The measures were confirmed on Tuesday by department chief Asdsathai Rattanadilok na Phuket amid growing concerns over the bus' safety after 29 people were killed and 23 were injured in an accident involving a double-decker bus in Tak on March 24.
The department has come up with proposals to increase safety, including tougher criteria for approving driving licences for drivers of double-deckers and the installation of more safety equipment on the buses.
Mr Asdsathai said the department wants to enforce the measures this month.
The department will announce when the measures take place and then they become legally binding to both vehicle makers and drivers, Mr Asdsathai said.
However, the department will give them a grace period of three to six months to prepare for the changes, he said.
Once the measures are announced, double-decker bus drivers will undergo retraining and they will have to apply for a new licence to drive the buses.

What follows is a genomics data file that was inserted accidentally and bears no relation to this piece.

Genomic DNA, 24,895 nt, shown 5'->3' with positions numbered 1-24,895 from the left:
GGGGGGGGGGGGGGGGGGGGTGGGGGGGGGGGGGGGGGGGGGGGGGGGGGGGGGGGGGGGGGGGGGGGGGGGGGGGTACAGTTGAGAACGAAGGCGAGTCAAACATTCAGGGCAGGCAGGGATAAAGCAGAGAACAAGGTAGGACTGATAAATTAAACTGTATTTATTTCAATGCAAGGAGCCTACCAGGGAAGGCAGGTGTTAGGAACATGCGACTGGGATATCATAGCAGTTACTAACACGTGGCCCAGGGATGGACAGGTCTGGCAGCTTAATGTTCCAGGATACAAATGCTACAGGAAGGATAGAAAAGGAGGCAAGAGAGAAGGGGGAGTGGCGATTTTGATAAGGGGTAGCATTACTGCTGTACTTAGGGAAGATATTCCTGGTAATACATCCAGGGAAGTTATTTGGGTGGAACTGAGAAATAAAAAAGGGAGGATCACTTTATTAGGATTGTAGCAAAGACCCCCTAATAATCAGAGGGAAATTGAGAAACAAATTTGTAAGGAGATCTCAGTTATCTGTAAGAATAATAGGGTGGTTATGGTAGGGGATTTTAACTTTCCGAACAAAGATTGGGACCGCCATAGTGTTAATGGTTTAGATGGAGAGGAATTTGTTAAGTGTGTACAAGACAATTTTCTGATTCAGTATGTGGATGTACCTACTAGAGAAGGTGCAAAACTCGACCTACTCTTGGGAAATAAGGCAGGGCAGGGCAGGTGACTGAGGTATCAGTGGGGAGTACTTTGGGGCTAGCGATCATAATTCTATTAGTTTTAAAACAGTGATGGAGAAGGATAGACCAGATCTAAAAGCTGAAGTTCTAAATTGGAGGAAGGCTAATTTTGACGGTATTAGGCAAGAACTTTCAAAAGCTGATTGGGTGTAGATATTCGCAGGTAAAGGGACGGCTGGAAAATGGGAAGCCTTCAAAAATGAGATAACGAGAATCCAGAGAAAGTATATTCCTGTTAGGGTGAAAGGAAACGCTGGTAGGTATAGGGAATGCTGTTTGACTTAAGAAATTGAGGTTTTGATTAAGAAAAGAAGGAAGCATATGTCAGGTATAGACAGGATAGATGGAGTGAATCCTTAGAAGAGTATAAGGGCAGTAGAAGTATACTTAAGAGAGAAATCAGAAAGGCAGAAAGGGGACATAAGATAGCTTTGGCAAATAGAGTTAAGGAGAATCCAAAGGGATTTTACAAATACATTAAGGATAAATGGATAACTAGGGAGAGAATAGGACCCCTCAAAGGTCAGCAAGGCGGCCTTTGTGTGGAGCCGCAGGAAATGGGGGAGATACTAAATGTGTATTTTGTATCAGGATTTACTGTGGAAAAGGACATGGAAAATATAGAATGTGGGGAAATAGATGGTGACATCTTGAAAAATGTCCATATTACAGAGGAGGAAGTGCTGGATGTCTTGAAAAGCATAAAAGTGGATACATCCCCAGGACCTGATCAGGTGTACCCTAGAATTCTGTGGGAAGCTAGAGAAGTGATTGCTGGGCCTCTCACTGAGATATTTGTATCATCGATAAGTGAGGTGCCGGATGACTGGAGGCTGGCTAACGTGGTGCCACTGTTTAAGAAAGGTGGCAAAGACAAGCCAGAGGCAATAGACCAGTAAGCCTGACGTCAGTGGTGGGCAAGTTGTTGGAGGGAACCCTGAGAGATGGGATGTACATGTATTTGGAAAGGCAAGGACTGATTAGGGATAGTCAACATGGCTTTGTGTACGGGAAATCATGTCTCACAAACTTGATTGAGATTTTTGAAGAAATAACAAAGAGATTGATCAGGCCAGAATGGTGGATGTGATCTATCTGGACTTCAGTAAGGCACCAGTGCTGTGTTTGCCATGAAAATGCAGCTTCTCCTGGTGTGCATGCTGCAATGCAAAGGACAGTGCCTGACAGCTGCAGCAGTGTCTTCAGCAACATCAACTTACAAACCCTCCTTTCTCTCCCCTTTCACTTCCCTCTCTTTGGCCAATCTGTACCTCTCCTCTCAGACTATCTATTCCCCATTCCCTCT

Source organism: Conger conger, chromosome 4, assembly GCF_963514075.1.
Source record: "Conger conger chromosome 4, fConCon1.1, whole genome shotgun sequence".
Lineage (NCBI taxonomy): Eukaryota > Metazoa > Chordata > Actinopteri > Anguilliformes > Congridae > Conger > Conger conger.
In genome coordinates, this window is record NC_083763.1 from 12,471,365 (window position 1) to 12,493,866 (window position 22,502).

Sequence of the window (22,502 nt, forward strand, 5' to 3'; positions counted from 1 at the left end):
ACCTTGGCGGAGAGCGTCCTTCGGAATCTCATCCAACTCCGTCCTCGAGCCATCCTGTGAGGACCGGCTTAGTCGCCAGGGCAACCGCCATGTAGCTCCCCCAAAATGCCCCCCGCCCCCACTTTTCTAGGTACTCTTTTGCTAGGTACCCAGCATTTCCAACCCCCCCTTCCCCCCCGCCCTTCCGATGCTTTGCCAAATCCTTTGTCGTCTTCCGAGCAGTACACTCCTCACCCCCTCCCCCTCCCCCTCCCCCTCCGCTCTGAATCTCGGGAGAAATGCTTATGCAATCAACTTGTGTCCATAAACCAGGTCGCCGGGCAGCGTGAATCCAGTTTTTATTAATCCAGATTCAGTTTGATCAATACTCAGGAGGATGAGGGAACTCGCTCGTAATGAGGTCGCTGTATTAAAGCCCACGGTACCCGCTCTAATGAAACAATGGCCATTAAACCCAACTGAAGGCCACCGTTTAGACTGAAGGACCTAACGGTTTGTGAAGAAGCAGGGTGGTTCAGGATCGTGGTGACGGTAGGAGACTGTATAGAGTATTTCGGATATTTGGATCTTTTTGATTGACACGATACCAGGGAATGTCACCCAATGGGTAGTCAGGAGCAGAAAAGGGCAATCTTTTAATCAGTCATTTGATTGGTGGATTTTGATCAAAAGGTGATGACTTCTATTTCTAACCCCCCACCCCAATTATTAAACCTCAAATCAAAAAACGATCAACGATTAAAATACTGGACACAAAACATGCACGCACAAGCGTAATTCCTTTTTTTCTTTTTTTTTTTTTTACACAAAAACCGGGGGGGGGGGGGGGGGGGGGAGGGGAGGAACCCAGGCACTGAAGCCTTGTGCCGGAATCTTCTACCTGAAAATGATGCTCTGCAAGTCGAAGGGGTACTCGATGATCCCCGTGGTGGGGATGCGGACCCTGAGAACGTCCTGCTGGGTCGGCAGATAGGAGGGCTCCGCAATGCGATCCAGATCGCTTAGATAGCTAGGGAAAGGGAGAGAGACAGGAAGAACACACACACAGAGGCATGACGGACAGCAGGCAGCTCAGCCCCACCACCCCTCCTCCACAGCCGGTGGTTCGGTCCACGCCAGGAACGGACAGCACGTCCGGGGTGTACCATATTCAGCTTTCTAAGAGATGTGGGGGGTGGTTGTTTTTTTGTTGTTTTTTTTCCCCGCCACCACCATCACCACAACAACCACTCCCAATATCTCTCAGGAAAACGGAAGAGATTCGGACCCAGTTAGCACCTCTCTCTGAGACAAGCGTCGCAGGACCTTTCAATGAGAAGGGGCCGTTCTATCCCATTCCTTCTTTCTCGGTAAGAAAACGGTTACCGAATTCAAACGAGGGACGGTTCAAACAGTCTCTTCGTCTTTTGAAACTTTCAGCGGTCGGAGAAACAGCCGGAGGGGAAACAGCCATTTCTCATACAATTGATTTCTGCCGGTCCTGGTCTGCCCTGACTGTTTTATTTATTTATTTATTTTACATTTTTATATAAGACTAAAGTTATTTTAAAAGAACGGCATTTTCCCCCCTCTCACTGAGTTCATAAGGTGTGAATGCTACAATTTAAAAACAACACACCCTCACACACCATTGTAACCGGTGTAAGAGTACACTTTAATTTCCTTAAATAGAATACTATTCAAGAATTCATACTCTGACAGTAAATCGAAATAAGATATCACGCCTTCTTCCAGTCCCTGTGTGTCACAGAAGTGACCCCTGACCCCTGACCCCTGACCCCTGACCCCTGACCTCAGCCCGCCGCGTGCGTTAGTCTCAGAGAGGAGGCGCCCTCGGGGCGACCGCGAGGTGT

The new licence will involve tougher tests and drivers will also need to be examined to check if they are fit to drive.
As for the bus’ safety equipment, the department has set out safety features, including the anti-lock braking system, which allows drivers to stop the vehicles more effectively on slippery roads.
The department is also preparing to launch a new regulation limiting the height of double-decker buses to four metres.
Double-decker buses currently in service are 4.30 metres high.
Mr Asdsathai said the department is paying close attention to improving the stability of public vehicles after many public buses failed the vehicle balance test last year. This measure could help their ability to navigate hills and steep curves in the road.
The department has also asked the Highways Department and Rural Roads Department to survey roads nationwide to find those which are dangerous for the double-decker buses, Mr Asdsathai said after meeting representatives of the departments.